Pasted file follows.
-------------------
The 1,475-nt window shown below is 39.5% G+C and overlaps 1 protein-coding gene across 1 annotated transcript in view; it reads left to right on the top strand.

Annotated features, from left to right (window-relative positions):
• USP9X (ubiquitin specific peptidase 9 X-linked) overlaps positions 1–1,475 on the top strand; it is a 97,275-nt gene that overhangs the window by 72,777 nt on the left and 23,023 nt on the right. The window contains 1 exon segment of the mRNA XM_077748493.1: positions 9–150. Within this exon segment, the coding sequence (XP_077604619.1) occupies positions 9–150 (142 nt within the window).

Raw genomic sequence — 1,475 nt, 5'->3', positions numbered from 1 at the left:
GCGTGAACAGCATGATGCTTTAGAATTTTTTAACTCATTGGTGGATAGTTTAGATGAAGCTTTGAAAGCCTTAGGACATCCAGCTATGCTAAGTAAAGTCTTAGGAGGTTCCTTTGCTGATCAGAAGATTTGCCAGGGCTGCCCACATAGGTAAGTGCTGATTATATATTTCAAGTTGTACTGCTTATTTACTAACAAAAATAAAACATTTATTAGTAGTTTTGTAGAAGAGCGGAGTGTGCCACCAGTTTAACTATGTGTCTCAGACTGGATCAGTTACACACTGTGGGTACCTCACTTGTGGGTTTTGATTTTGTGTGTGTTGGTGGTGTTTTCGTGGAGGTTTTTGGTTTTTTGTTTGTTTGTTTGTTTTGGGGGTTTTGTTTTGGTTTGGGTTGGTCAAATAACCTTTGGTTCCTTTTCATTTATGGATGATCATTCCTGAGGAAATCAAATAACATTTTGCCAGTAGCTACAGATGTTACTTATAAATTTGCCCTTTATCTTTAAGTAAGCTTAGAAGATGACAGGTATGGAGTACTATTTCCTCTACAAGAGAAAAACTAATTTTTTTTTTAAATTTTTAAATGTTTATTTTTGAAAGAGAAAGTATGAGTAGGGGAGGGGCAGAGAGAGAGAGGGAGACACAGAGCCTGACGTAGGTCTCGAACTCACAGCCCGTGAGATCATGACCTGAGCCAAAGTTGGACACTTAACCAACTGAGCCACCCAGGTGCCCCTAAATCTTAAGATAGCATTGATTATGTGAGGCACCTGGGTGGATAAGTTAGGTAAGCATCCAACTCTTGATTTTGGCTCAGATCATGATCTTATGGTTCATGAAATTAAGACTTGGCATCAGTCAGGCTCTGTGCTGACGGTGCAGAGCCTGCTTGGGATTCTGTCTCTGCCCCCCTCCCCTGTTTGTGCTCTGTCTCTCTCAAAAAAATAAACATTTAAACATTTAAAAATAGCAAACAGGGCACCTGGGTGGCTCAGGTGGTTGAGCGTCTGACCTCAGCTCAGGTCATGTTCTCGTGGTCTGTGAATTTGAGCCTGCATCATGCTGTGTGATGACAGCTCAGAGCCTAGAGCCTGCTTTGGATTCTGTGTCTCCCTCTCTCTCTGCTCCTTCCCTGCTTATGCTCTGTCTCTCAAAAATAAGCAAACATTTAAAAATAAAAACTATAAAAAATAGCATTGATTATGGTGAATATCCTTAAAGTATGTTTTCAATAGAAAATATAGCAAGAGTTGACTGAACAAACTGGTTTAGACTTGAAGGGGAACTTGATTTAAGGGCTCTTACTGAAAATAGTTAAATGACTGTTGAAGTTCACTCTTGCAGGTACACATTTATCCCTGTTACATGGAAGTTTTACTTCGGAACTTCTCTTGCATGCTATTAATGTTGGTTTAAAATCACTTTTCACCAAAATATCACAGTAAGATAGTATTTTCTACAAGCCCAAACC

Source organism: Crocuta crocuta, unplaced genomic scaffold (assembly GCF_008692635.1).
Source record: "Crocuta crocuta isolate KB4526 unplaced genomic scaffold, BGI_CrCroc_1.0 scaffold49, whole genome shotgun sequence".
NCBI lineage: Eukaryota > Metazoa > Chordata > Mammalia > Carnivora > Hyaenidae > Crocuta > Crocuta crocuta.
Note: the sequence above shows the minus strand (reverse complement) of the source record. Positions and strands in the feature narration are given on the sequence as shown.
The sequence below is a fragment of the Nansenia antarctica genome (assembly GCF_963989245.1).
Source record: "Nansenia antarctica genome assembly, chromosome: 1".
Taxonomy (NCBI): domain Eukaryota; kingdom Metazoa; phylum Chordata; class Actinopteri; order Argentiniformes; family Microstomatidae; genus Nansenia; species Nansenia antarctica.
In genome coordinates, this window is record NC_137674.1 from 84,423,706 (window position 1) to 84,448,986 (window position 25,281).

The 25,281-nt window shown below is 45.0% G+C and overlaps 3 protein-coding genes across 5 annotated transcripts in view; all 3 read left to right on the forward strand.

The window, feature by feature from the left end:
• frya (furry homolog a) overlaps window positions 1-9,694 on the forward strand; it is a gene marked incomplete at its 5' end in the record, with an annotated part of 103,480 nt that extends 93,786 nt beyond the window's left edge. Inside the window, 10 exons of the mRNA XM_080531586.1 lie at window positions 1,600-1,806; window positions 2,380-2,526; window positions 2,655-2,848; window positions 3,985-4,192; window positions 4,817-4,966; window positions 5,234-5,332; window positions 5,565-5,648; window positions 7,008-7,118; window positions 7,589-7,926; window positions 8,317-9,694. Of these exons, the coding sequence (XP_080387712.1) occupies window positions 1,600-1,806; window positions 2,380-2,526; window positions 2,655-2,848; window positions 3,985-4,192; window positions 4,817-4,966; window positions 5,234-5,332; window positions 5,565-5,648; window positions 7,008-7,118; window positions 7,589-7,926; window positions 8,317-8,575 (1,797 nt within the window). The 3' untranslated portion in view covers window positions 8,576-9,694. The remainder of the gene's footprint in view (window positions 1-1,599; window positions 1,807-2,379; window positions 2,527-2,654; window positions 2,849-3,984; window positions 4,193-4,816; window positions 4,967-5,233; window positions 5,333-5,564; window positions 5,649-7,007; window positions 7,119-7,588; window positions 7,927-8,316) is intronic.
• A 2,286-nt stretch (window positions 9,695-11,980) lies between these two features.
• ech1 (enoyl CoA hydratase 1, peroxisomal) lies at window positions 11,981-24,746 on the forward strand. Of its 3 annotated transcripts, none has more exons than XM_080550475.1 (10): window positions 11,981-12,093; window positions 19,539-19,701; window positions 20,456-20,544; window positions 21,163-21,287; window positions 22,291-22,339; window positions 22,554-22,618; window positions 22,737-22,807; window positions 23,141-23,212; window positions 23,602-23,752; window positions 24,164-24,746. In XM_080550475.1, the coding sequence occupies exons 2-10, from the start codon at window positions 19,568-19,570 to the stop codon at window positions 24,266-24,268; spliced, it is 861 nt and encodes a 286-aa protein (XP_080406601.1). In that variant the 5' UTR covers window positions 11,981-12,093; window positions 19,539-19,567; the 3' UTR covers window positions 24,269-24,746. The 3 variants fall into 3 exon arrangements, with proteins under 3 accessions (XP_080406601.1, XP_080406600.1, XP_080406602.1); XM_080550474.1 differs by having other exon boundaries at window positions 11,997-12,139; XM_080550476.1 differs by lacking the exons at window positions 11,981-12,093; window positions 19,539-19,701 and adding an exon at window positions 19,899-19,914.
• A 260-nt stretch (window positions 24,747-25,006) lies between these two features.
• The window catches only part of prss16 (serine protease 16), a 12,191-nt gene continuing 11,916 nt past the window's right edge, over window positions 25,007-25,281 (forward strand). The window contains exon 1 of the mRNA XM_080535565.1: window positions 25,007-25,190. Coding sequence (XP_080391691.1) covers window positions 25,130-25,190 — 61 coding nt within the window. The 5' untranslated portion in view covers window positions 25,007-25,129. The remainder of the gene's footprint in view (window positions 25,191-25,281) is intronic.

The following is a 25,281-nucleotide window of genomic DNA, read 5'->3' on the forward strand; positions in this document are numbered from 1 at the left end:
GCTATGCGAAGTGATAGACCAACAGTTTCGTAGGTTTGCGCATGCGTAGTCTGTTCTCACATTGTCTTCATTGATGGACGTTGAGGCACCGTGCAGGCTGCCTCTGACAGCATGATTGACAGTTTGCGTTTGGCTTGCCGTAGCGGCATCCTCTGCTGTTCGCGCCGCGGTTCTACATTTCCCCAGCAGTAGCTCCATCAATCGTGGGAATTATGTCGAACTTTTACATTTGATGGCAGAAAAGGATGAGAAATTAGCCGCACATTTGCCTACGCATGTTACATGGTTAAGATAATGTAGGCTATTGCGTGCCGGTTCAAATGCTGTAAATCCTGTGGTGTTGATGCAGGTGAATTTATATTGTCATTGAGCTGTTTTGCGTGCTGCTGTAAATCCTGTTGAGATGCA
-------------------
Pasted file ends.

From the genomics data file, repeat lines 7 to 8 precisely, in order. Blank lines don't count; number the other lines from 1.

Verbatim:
Source record: "Crocuta crocuta isolate KB4526 unplaced genomic scaffold, BGI_CrCroc_1.0 scaffold49, whole genome shotgun sequence".
NCBI lineage: Eukaryota > Metazoa > Chordata > Mammalia > Carnivora > Hyaenidae > Crocuta > Crocuta crocuta.